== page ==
Physico-chemical methods

Such experiments are not recommended, but if you have a separate pearl and want to determine its origin, wipe it with a cotton pad soaked in acetone/nail polish remover – nothing will happen to the natural one. A separate bead can also be held for testing using tweezers over the open flame of a lighter or candle. Natural pearls will be covered with soot, which can be easily cleaned with a paper napkin. The plastic will melt and emit a corresponding smell. Not everything is a pearl that has a pearlescent sheen. Indeed, if jewelry with real pearls can be confidently classified as jewelry (with an appropriate price), then objects decorated with artificial stone – or rather, its imitation – are nothing more than costume jewelry. But how to distinguish one from the other? Are there any characteristic features that will allow us to identify real pearls and distinguish them from fakes and imitation? Eat. But first, it’s worth understanding how imitations are made, because the method of creating ersatz pearls also determines its main differences from real jewelry that pearl shells give us.

How to obtain imitation pearls

The basis of almost any imitation is a hollow ball made of glass or glass-like materials. The inner surface of such a ball is processed, and it itself is filled with some composition whose color is similar to the color of mother-of-pearl. The first imitations were filled with nacreous solutions obtained from material from the inner surface of shells, or even with luminous gas. Modern pearl jewelry is almost no different from the first imitations. Unless the filling materials are synthetic. Sometimes imitation pearls are made from solid materials: for example, black pearls are “obtained” from hematite, which, after processing, acquires a characteristic glossy gray sheen.

Comparison of real pearls and imitation pearls

  • By weight;
  • According to the invoice;
  • By color.

The mass of natural pearls is always greater than the mass of imitation pearls. The fact is that real pearls are a very dense material, while most imitations have either voids or cavities filled with not too dense material. A real pearl necklace weighs, accordingly, much more than costume jewelry.

If we are talking about determining whether real pearls are used in a ring or not, then it is difficult to determine the weight offhand. Other parameters come into play – shine and texture.

Anyone who has ever seen a real pearl will have no difficulty in distinguishing a fake even by the nature of its glow and shine. In general terms, the shine of a fake (or imitation) is deliberately bright and even, while a real pearl glows softly and can even shimmer slightly.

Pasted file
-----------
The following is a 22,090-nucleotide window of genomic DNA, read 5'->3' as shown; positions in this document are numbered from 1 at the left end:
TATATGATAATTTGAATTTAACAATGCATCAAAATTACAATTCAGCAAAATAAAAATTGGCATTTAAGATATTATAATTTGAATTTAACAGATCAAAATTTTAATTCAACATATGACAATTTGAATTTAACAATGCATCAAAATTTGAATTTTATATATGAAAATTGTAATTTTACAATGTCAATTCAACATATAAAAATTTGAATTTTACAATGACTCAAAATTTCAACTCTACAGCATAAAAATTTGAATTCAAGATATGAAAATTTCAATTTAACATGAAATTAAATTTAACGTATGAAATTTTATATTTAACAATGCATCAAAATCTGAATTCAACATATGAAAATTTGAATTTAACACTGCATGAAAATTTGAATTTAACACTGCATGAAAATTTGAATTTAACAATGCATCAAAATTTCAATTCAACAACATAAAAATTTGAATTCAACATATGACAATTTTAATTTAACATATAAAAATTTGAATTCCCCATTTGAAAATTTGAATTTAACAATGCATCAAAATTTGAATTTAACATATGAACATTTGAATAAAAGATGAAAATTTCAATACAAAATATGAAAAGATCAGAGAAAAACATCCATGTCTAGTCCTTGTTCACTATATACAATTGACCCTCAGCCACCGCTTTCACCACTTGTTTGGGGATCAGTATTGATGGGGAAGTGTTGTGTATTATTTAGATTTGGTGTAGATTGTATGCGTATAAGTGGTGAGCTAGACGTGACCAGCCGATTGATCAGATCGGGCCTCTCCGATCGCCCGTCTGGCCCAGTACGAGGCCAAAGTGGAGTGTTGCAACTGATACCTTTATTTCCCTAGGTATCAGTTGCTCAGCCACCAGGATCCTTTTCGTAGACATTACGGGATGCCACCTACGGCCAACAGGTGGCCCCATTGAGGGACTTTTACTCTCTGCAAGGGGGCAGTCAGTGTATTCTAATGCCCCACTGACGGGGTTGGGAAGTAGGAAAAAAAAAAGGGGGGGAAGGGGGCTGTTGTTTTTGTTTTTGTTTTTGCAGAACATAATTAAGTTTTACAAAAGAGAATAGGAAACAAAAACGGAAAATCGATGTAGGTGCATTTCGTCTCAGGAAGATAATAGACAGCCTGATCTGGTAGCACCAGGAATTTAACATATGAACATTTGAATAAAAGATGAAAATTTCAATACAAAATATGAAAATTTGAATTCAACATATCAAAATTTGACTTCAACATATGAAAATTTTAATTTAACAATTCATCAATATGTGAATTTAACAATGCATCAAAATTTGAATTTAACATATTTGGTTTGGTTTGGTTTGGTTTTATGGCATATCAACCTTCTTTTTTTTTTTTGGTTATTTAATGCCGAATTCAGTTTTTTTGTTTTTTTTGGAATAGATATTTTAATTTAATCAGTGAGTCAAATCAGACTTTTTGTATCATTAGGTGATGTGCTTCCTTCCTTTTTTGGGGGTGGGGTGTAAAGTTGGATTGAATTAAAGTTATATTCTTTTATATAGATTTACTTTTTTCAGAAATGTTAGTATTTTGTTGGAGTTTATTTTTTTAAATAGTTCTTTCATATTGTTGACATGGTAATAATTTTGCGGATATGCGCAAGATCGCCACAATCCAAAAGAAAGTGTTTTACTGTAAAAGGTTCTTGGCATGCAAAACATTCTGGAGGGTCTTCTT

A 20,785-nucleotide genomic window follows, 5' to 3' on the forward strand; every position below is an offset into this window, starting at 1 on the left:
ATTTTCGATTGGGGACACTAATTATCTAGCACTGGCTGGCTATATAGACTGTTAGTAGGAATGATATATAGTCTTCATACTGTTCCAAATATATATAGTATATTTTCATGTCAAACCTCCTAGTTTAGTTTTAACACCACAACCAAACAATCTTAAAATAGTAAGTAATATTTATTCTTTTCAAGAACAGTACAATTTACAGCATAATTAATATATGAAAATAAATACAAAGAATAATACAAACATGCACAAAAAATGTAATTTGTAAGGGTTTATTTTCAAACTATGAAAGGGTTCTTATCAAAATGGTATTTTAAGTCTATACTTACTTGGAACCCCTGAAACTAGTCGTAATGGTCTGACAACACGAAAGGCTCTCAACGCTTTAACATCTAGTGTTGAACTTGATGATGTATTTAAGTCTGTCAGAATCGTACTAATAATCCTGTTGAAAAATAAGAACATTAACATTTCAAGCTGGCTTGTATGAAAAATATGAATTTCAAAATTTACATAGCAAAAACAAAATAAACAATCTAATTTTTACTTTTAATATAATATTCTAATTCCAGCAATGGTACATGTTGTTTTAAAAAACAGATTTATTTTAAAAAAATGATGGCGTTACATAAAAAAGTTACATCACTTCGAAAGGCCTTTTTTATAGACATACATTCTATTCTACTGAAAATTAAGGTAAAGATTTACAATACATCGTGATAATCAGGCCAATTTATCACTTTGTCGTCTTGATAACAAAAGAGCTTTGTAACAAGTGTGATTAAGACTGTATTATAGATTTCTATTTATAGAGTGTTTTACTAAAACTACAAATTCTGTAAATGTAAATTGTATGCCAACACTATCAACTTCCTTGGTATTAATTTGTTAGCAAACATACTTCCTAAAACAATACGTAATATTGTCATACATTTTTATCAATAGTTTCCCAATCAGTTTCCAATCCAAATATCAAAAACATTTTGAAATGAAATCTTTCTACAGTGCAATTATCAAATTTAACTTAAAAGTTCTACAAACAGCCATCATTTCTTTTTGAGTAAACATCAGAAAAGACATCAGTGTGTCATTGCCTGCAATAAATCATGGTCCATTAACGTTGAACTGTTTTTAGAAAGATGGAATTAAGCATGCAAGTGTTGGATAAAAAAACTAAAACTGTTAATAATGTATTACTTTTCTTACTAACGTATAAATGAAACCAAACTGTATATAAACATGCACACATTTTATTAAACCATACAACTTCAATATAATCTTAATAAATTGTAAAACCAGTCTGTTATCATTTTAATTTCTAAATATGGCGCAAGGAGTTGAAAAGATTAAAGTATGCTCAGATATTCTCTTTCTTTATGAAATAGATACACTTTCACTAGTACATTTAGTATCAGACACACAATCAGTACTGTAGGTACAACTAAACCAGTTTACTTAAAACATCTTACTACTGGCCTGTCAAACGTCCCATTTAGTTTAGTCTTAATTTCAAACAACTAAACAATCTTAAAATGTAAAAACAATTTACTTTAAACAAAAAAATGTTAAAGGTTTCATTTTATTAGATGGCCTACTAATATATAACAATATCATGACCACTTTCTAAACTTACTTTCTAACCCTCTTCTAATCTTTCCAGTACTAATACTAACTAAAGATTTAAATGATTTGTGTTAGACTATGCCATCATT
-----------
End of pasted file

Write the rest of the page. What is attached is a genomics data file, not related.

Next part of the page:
In terms of texture, the imitations are also somewhat deliberate: pearls do not have surfaces as smooth to the touch as a glass ball filled with mother-of-pearl paste or gelatin. It’s very easy to check what’s in front of you by running a pearl over your teeth: you will feel characteristic roughness that does not exist in imitations.

There are several more proven ways to test pearls. For example:

  • Drop test (a pearl is thrown onto a hard surface and then bounces up). Real pearls have enviable jumping ability, while glass (if it doesn’t break) will only bounce a little above the floor or table;
  • Friction test (by rubbing pearl against pearl, we can feel dust on our fingers – this is the result of the interaction of two calcium carbonate surfaces of equal hardness).

Finally, if it is impossible to verify the authenticity using most “physical” methods, the parameter of the cost of pearls remains – a real pearl cannot be cheap. In addition, a fake can be easily identified by the person offering it. For example, if they are trying to sell you natural, “literally just caught” pearls for a high, but affordable price, we are talking about a fake. The fact is that almost one hundred percent of the products that are now offered for purchase separately or as part of jewelry come to us from pearl farms, and not from the bottom of the sea.

We hope that you have no questions about how to determine the authenticity of pearls. Moreover, our store offers only natural pearls.